May 7, 2010 by ritadate
I told my sister-in-law I wanted Cuban food, I just did not get my fill in Miami. She was perplexed as she had never been to a Cuban restaurant in West Palm Beach. Preferring mostly vegetarian fare, although eating chicken at times, she naturally avoids Cuban and South American restaurant but happily obliged by making a few phone calls to her friends to get some advice on places.
As we approached the recommended restaurant, Havana we were happy to see a full parking lot lunchtime and more importantly many Cuban and Spanish patrons eating inside.
The place was small with wooden interiors and rugged wooden furniture. An elderly gentleman was our waiter and came to recommend some dishes to us after we ordered our drinks—Havana serves wine and beer. Enthusiastic about the menu he patiently answered my questions about the different options.
The menu was extensive with quite a few lunch specials as well, and everything sounded good. The usual resolve of eating white meat only is difficult in the US where there is just too much temptation and in a Cuban restaurant pork is also considered white meat! I ordered Lechon Asado con Cebolla tabien con salsa BBQ which is translates as tender pieces of marinated, lean baked roast pork, sliced and grilled with onions and a touch of mojo and BBQ sauce.
The pork was very tender and the taste was just how I like it –not overpowered with too many spices. Mojo is a lovely Cuban marinade with a few spices and some citrus, usually lime, as its base.
My mostly vegetarian sis-in-law ordered Fajitas de Polle Estilo Cubano which is not the traditional fajitas we know but marinated chicken tenders frilled with onions, green and red peppers cooked in spicy brown gravy sauce. Fajitas are more commonly known as the Mexican dish of grilled meat wrapped in a tortilla. Although it definitely had more spices than my pork, the spice content was not overdone. Same was the case with the Vaca Frita(flank steak) and Cordero en Salsa de Vino Rojo(lamb shank cooked slowly in red wine sauce and herbs) and Ropa Vieja(shredded beef cooked in Spanish sauce with peppers, tomatoes, onions and herbs. Each dish had a distinctlydifferent taste – not the meat but the marinade. The chicken was heavy with onion flavor, the lamb with a combination of onion and garlic and the beef with lime. All of the meats were tender and melted in your mouth and after eating this meal it would be difficult not to crave Cuban cuisine again.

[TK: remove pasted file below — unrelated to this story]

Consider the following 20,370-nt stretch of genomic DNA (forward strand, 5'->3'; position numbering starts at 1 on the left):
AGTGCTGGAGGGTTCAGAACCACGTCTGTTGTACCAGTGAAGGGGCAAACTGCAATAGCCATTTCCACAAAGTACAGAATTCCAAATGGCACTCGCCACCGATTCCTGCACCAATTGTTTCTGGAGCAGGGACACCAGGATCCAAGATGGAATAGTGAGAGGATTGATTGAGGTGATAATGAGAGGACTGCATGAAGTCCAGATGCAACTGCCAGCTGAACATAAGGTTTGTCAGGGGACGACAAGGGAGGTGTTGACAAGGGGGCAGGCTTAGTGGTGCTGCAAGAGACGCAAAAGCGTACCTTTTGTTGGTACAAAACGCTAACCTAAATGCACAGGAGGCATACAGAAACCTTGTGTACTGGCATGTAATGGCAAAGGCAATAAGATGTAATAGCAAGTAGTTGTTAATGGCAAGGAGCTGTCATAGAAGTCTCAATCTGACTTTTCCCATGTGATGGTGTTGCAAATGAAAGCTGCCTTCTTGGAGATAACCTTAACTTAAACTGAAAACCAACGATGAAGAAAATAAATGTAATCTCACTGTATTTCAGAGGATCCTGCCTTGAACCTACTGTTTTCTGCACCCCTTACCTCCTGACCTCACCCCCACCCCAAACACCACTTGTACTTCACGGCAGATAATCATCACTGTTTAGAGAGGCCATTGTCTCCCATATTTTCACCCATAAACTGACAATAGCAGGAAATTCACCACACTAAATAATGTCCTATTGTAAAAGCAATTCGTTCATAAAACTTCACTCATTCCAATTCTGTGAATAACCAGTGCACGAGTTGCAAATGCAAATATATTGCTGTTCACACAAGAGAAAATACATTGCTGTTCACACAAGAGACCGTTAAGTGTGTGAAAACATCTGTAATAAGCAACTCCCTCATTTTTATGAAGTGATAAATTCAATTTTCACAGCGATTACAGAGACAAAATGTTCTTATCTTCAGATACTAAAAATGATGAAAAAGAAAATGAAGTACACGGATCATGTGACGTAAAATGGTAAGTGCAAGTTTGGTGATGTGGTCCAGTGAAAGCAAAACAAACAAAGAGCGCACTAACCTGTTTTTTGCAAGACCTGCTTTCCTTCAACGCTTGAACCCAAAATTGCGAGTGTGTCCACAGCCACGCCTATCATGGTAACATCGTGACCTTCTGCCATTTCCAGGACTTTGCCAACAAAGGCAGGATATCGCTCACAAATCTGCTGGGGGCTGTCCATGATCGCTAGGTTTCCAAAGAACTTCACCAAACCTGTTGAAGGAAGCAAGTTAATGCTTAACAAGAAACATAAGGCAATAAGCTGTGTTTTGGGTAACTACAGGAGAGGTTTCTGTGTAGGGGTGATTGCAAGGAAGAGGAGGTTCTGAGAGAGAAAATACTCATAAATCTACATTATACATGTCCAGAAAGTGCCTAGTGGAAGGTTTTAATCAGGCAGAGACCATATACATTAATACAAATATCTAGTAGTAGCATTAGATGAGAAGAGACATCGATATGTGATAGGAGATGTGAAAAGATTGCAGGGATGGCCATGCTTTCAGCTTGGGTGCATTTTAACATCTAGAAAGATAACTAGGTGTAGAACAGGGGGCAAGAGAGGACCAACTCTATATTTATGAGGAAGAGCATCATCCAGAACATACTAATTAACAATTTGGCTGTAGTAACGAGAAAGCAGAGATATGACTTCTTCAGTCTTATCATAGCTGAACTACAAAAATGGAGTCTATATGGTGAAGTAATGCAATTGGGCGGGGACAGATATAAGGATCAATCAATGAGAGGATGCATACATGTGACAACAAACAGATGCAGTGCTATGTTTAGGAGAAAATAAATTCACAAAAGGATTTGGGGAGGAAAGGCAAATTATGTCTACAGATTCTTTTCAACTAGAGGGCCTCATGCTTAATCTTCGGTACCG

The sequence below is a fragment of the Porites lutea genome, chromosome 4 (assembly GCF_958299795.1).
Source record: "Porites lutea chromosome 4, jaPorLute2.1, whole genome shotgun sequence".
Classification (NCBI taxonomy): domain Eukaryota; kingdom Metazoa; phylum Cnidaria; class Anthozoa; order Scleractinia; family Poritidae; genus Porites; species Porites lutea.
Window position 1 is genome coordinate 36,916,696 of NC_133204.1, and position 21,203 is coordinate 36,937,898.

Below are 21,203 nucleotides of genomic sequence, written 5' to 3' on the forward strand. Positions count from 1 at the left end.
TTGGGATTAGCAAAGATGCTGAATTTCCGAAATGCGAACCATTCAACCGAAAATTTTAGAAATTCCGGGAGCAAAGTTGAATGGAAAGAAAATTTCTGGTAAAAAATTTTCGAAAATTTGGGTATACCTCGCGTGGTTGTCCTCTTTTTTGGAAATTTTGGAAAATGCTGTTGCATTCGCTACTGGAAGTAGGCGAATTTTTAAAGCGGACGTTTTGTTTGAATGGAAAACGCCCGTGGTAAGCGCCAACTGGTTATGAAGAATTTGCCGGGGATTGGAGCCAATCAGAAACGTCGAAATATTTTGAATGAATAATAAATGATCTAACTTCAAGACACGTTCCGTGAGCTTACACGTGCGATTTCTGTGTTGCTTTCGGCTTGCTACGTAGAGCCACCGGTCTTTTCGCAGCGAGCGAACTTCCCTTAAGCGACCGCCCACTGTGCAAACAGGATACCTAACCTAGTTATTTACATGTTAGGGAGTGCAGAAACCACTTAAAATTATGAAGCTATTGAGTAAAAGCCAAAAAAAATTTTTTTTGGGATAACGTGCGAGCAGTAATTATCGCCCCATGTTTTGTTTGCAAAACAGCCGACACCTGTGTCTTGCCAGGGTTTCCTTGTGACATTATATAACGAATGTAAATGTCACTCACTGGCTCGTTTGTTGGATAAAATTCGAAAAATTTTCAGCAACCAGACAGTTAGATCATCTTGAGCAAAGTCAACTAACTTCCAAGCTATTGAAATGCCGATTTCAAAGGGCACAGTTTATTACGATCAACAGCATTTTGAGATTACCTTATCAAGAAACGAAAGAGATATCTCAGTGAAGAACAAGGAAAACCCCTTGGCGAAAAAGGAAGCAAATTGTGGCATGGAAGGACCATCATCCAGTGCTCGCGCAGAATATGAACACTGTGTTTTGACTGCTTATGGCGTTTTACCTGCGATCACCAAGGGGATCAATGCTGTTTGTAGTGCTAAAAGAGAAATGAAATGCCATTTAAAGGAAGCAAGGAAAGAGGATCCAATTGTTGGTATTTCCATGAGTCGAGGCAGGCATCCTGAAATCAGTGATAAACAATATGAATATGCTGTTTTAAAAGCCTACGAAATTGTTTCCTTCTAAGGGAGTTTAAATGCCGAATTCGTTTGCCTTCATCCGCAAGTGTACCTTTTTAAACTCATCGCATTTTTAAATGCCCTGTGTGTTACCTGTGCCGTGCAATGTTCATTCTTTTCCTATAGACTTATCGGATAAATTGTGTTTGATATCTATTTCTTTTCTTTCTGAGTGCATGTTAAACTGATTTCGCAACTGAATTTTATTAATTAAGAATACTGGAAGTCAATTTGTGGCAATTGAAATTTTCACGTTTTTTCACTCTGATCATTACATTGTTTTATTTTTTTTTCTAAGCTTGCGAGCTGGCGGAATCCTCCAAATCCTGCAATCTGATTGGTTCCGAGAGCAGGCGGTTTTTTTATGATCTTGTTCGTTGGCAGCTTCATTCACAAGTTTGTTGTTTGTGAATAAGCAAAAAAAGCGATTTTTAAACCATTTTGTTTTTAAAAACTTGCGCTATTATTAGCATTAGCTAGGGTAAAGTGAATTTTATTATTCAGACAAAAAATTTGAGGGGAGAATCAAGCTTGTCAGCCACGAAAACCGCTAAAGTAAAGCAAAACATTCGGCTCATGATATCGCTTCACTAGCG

All dishes were served with yellow rice and red or black beans went very well with all meats. Fried plantains were an indulgence but hey – it was part of the Cuban meal.
We were stuffed and could not finish our entire portions and naturally had to leave room for desert. My brother and his friends who were lunching with us are fans of Flan or Spanish pudding. It is a heavier version of caramel custard and not one of my favorites. I tried the guava with cream cheese which is highly avoidable—canned guava and hard cream cheese do not make a good combination or perhaps an aquired taste. Arroz con leche(rice pudding and Tres leches(three milk cake) were probably better choices but we were just too full to eat anymore. The perfect end was the Cuban coffee—it was strong, hit the spot and prevented us from sleeping too soon after such a heavy meal!
At an average of $7-10 for lunch entrees, Havana is value for money. My sis-in-law was excited about finding a news dining spot and to take other guests that often visit them when in Florida.